Swanson, who had not seriously studied Davis before, came across accounts of women dressed in black collapsing at Davis’s feet. He read of old Confederate veterans who laid their hands on Davis and experienced paroxysms. He saw similarities and stark differences between Lincoln and Davis that made each stand out sharper under the backward gaze of history.

His research formed the nucleus of his forthcoming book, Bloody Crimes: The Chase for Jefferson Davis and the Death Pageant for Lincoln’s Corpse (William Morrow). Swanson’s home once more became overrun with papers and books. He spent much of the past year in the throes of writing, again splitting his time between the book and his day job—now as a senior legal scholar at the Heritage Foundation, a conservative think tank he joined in 2004.


With Bloody Crimes due out this fall, Swanson has several other projects lined up: the Manhunt HBO series; a possible film on Jefferson Davis; his first attempt at fiction, a thriller novel; and, according to the Washington Post, a potential Showtime series, produced by Kevin Bacon, about the Booth family’s life as actors in the 19th-century theater.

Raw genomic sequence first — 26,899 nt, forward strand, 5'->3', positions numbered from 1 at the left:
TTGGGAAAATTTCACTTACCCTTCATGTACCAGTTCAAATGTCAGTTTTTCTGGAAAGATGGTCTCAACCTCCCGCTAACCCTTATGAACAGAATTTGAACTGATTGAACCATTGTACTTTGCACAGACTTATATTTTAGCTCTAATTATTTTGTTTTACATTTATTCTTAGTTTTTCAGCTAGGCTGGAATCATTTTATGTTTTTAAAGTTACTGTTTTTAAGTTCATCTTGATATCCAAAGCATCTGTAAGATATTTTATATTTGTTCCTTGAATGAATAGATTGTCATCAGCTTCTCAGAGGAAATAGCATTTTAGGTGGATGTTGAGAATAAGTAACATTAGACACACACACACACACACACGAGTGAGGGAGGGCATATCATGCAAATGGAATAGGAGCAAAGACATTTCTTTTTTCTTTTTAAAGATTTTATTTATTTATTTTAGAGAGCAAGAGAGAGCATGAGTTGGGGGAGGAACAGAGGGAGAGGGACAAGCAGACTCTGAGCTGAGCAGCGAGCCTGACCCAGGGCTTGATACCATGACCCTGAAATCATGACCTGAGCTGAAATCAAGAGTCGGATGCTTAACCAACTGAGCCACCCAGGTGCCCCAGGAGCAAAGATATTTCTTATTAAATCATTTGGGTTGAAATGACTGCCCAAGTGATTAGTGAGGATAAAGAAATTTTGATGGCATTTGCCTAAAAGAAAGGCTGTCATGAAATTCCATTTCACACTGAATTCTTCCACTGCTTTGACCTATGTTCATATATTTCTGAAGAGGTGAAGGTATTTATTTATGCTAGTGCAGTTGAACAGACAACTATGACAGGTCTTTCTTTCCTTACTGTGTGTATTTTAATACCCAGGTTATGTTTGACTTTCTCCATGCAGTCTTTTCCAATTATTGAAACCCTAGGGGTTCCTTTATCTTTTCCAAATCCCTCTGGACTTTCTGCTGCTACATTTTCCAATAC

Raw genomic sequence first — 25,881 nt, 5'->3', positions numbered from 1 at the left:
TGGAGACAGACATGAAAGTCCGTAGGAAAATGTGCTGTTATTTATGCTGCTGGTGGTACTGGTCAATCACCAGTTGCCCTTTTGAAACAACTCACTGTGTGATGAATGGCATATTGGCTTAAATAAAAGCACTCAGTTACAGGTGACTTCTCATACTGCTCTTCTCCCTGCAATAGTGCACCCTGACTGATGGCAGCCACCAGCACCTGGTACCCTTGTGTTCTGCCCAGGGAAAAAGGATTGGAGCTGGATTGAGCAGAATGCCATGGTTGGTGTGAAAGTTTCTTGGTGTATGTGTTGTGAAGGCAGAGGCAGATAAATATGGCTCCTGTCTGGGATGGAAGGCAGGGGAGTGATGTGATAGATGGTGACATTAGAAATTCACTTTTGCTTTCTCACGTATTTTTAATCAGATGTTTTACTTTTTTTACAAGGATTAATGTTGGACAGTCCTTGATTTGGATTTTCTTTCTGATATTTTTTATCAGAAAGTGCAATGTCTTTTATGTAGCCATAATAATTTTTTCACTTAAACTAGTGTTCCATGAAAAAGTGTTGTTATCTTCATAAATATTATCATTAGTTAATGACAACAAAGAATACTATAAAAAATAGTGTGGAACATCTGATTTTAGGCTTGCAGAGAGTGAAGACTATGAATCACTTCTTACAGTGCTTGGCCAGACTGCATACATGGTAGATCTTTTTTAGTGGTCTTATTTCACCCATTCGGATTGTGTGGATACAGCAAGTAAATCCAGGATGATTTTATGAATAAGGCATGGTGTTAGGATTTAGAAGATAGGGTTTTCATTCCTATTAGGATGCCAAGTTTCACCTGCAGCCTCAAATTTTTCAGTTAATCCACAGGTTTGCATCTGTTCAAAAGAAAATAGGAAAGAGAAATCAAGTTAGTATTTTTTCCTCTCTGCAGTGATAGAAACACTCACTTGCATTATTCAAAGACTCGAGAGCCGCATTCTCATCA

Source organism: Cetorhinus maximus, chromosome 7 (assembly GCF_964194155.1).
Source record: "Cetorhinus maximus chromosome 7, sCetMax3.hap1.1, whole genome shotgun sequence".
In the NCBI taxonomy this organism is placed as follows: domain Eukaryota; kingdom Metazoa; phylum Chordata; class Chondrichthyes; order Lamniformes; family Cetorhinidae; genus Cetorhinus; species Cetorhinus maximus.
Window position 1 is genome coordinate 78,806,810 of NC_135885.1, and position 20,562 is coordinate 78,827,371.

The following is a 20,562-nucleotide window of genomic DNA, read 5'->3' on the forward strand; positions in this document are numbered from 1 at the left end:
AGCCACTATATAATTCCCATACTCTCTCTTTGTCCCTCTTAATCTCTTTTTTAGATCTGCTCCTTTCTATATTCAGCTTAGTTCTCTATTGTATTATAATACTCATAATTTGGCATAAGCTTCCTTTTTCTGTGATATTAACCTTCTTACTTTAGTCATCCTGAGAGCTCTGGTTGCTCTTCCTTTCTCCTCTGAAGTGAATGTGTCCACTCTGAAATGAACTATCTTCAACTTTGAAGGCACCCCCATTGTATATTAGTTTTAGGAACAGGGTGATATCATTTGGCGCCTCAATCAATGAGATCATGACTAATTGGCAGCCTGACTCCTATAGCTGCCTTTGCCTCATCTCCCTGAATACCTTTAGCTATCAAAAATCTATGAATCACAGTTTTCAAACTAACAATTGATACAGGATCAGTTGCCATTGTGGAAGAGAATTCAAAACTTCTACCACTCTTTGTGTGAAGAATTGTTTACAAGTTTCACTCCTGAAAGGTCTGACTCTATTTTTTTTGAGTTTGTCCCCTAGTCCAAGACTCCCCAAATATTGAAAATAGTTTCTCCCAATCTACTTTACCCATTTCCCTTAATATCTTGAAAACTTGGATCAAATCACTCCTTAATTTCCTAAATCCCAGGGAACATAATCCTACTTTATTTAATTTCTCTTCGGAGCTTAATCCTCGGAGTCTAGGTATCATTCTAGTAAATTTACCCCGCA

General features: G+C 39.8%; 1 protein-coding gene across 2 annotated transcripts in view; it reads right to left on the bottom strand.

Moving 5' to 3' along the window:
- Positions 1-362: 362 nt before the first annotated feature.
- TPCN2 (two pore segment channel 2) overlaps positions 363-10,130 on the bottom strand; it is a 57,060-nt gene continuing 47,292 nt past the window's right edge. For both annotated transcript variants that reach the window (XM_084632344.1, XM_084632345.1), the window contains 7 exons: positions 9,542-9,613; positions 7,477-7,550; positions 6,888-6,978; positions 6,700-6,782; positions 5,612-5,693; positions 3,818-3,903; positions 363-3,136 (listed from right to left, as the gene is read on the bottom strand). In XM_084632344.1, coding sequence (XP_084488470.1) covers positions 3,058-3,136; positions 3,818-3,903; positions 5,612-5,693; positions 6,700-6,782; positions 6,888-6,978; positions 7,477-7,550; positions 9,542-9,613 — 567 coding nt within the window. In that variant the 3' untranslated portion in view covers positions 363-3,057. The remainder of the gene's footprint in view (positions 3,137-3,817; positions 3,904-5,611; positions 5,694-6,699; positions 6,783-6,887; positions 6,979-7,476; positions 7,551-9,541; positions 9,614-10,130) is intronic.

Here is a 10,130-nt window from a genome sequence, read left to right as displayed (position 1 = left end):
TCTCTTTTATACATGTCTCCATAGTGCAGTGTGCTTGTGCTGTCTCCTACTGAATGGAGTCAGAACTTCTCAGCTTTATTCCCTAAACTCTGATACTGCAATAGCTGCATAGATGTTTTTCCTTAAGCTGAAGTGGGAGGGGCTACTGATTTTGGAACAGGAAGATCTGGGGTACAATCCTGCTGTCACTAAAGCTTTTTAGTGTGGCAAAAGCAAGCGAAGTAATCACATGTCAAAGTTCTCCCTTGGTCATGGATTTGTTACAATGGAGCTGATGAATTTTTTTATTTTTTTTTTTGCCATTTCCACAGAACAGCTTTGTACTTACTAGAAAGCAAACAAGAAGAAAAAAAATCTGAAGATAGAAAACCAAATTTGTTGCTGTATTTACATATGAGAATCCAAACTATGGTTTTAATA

Screenwriting, Swanson confesses, is a challenge he’s particularly eager to try. And there are dozens of other topics to explore. One of his earliest writing credits, after all, was coauthoring the 1996 best-seller Bettie Page: Life of a Pin-up Legend, a distinction rarely mentioned in his think-tank bios. “It’s not just Lincoln all the time,” he says. “There are other books out there I want to write as well—the colonization of America in the early 1500s and 1600s, World War I, Lyndon Johnson, African American history.”

Yet even after the books and a lifetime in pursuit of Lincoln, the obsession still burns deep. “It’s something I think I’ll always be interested in,” he says. “He was the most literary, most well-written president we had. He was a principled man who knew that slavery was wrong. And beyond all that he had that X factor that all great men in history have. It’s a miracle that can’t be explained.

“To my mind,” Swanson says, “he was the greatest American who ever lived.”